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Canary Islands: Tenerife & the Basilica of Our Lady of Candelaria

About the Canary Islands:

Located about 100 miles off the coast of Africa, the Canary Islands consist of seven major volcanic islands lying in the Atlantic Ocean. Each island offers a different topography, ranging from lush scenery to a more mountainous terrain.

Originally these islands were inhabited by a local people known as Guanches. The various islands that make up the Canary Islands each offer a unique landscape. The island of La Gomera is a World Heritage site and is a wonderful place to visit.

The most visited of these islands are:

1.  Tenerife, the most developed of these islands, and the economic center of the Canary Islands. The main port of the island, San Sebastian de La Gomera, is the place where Christopher Columbus anchored his fleet to stock up on provisions right before setting sail on September 6, 1492 on what would be his 5-week voyage to the New World.

2.  Gran Canaria, with its capital city Las Palmas,  and Lanzarote (a desert island with many beaches, caves and a volcanic natural park).

About the Statue of Our Lady of Candelaria:

The story begins in 1392 when two Guanche goat herders living on Grand Canaria (the largest of the islands) found a statue of a woman on the beach following a storm. The statue depicted a black Madonna holding Baby Jesus in one arm and a green candle in the other. Being superstitious, they feared the statue and tried to destroy it. One of them attempted to throw a stone at it, but his arm was suddenly paralyzed. The other man tried to stab it, but ended up stabbing himself. Later, when they touched the statue, both men were healed.

They put the statue in a nearby cave, but it was not long before the Guanches themselves were venerating the statue!  Finally they placed the statue in a grotto they had built to honor her. This made the conversion to Christianity much easier, because the Spanish missionaries who arrived in the 15th Century, already had a devotion to the Blessed Mother, even if they did not know who she was. In 1536 a Basilica was built here and later replaced with a larger one in the 1800’s.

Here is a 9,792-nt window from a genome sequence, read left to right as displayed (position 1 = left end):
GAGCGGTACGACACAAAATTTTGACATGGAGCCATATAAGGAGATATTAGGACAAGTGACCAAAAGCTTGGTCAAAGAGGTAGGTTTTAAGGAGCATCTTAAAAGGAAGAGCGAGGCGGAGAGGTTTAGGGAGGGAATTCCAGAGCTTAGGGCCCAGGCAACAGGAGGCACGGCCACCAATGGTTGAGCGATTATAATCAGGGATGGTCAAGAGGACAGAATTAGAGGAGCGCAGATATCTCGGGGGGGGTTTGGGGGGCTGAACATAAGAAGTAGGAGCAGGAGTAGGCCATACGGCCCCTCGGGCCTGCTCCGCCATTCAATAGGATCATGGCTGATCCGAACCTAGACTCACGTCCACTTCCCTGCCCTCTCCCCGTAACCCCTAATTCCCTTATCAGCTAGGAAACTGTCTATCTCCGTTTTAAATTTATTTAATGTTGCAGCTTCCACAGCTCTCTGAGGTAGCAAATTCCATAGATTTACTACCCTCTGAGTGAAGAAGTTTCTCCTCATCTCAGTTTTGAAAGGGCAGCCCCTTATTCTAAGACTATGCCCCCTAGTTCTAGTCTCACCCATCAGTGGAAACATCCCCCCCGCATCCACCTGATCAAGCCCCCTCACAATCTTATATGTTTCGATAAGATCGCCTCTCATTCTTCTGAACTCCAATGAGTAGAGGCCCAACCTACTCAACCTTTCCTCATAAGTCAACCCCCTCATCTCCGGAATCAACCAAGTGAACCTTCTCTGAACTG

The original statue, however, was lost in a storm in 1826, when a tidal wave hit the island and did not survive.  The statue you see today is a replica of the original statue.

Today, Our Lady of Candelaria is the patron saint of both the city of Candelaria and all of the Canary Islands. Thousands of pilgrims flock there each year.  The Feast of Our Lady of Candelaria is celebrated on February 2nd and coincides with the Feast of the Presentation (also known as Candlemass).

To this day the islands remain a part of Spain and some 90% of the population is Catholic.

About the Basilica of Our Lady of Candelaria:

Statue of Our Lady of Candelaria in Canary Islands Cathedral
Inside the Basilica…the Statue of Our Lady of Candelaria

The Minor Basilica of Our Lady of Candelaria is one of the highlights of any visit to the island.

Masses on Sundays and Holy Days of Obligation.

Check for times before you go.

Traveling to the Canary Islands:

Due to its popularity as a tourist destination, seven islands have airports: there are international airports in Gran Canaria, Tenerife and Lanzarote, while the other islands have smaller airports.

Almost everyone arrives by air, with the exception of cruise ships that make port calls here.  There is also international ferry service from both Spain and Morocco, as well as ferry service between the islands.

Note: a group of 16 families sailed from the Canary Islands in 1730 for “New Spain”.  They landed in Mexico and from there traveled north in to what was then called “New Spain” but today is the state of Texas.   They found a site that suited their goals and established a city that would later become San Antonio, Texas in 1731, a year after their departure.  There is a replica of Our Lady of Candelaria in San Fernando Cathedral in San Antonio.

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